Congrès Mondial des Études sur le Moyen-Orient et l'Afrique du Nord
Barcelone du 19 au 24 Juillet 2010< Back to RÉSUMÉ DES PANELS
· Institution: University of Cambridge (United Kingdom)
· Organisateur: Alice Wilson
· Langue: English
· Description: Some current scholarly and public opinions about arabophone mobile pastoralists, commonly known in some parts of the MENA region as ‘Bedouin’, perceive that these groups, and the way of life with which they are associated in Middle Eastern and Euro-American imaginations, are ‘disappearing’. Pastoral nomadism and tribal organization seem to have lost prominence in the context of sedentarization, industrialization and the rise of nation-states; ‘Bedouin identity’ now seems most notable in commercialized forms for consumption by tourists, rather than amongst arabophone mobile pastoralists themselves. This panel engages critically with the idea that there is diminishing scope for arabophone mobile pastoralists to engage in social relations that distinguish them from other groups. It explores whether there has in some areas been a reinforcement, rather than a reduction, of engagement in social relations particular to arabophone mobile pastoralists. The panel examines this idea paying special attention to law, language and literature, three areas in which arabophone mobile pastoralists have historically engaged in practices often distinct from those of neighbouring groups. As arabophone mobile pastoralists have experienced far-reaching social, political and economic changes, the question arises of how language, judicial practices, and oral literary production have commented on, and responded to these changes. The papers draw on fieldwork with arabophone mobile pastoralist groups in the Middle East and North Africa, in each case examining an aspect of how in language, judicial practices, and oral literary production, social relations particular to arabophone mobile pastoralist groups may be strengthening, and even gaining prominence in wider social and political spheres. The Chair, Dr Moneera al-Ghadeer, brings experience from her research on women’s oral poetry of Saudi Arabia, and the discussant, Dr Baudouin Dupret, from his longstanding interest in the anthropology of law in the Middle East.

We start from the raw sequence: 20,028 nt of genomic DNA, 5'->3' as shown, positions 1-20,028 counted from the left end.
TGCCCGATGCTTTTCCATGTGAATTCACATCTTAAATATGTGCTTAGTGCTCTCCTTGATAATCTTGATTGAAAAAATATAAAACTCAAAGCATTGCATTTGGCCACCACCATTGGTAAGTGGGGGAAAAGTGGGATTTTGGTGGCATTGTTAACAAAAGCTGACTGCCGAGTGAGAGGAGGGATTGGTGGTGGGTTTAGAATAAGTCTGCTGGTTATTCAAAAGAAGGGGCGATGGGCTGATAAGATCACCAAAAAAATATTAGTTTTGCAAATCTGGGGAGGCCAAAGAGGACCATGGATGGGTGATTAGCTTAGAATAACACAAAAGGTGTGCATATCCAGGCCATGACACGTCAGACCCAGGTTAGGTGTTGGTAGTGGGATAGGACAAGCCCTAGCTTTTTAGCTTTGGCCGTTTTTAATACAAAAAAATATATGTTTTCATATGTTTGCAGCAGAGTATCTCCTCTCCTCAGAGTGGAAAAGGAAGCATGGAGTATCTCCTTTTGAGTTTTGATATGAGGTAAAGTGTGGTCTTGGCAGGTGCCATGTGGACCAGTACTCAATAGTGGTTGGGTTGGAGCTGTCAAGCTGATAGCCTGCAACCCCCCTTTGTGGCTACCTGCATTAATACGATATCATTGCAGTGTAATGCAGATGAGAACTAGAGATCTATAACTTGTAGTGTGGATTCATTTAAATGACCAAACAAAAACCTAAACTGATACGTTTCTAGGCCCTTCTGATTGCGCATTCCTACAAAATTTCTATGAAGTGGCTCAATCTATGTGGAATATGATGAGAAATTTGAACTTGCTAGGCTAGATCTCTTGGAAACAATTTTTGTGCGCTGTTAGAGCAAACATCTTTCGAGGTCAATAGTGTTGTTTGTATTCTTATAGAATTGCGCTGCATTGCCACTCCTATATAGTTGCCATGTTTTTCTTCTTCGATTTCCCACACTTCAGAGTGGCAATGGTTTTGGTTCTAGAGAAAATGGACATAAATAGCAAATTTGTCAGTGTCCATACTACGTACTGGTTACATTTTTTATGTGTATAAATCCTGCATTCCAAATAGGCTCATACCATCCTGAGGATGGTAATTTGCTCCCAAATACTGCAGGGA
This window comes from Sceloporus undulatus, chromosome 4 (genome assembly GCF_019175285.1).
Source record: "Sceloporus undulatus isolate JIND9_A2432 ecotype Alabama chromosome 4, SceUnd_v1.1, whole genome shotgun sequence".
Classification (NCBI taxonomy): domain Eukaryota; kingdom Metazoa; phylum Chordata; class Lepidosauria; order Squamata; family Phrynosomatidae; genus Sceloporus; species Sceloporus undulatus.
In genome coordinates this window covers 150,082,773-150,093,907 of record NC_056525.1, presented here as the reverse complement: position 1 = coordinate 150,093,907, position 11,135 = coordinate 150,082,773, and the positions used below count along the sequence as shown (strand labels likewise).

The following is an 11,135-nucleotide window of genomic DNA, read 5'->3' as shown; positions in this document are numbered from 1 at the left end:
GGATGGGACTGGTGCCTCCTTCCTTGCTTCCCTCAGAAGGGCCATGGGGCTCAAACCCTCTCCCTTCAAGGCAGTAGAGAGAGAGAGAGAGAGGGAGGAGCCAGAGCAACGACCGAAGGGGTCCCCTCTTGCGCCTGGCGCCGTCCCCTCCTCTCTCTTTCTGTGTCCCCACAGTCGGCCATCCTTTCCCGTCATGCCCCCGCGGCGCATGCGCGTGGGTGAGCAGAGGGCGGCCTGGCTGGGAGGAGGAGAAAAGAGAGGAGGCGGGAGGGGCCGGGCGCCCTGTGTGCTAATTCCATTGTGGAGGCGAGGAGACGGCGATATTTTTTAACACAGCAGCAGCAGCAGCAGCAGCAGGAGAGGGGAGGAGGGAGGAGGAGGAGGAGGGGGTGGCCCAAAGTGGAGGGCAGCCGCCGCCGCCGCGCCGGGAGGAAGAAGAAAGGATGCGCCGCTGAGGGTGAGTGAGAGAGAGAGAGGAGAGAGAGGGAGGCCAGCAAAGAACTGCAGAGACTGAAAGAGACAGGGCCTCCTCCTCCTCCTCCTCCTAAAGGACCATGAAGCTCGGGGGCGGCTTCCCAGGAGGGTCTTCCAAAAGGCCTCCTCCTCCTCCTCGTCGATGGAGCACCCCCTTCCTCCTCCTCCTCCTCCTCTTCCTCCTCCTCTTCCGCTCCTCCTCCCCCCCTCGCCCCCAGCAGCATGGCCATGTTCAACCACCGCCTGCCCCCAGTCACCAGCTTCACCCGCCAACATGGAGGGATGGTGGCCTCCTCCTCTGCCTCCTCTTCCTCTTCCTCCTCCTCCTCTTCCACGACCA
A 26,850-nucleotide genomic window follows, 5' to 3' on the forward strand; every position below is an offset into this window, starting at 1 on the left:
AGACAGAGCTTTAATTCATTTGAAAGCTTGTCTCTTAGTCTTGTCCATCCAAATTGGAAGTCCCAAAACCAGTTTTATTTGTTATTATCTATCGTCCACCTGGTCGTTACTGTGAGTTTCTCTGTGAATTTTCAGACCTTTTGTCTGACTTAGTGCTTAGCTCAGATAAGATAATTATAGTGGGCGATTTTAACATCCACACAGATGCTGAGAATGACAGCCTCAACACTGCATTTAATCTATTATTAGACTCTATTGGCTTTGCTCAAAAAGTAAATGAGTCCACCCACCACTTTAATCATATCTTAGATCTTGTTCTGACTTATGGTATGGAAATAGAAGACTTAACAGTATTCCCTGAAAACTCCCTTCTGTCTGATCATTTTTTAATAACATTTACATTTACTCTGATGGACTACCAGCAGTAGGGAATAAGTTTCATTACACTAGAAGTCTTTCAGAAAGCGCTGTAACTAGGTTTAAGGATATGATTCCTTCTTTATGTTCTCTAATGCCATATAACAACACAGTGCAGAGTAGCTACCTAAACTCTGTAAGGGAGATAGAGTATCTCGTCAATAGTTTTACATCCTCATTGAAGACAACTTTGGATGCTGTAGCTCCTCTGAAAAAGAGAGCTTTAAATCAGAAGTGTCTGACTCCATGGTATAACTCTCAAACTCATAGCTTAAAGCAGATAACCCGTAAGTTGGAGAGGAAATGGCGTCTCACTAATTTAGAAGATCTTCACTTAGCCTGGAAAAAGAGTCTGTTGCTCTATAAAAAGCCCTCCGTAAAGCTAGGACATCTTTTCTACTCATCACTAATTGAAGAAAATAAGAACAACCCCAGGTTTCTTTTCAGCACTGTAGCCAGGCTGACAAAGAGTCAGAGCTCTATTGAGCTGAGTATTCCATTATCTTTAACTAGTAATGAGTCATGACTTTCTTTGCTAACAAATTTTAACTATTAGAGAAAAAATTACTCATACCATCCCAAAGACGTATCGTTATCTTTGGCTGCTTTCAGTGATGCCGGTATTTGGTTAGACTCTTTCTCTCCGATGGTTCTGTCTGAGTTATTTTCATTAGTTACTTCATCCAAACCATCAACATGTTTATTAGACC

Chair: Moneera al-Ghadeer, Head of the Department of English Literature and Language, Qatar University; Associate Professor, Department of African Languages and Literature, University of Wisconsin-Madison.
Discussant: Baudouin Dupret, Research Fellow, Social Anthropology, CNRS and ENS.
Paper presenter: Yazid Ben Hounet, Affiliated Researcher, Laboratoire d'Anthropologie Sociale, EHESS; Adjunct Lecturer, Social Anthropology, University of Lausanne. ‘Sul’h (reconciliation) and diya (blood-money) amongst tribal and nomadic groups in Eastern and Western Algeria?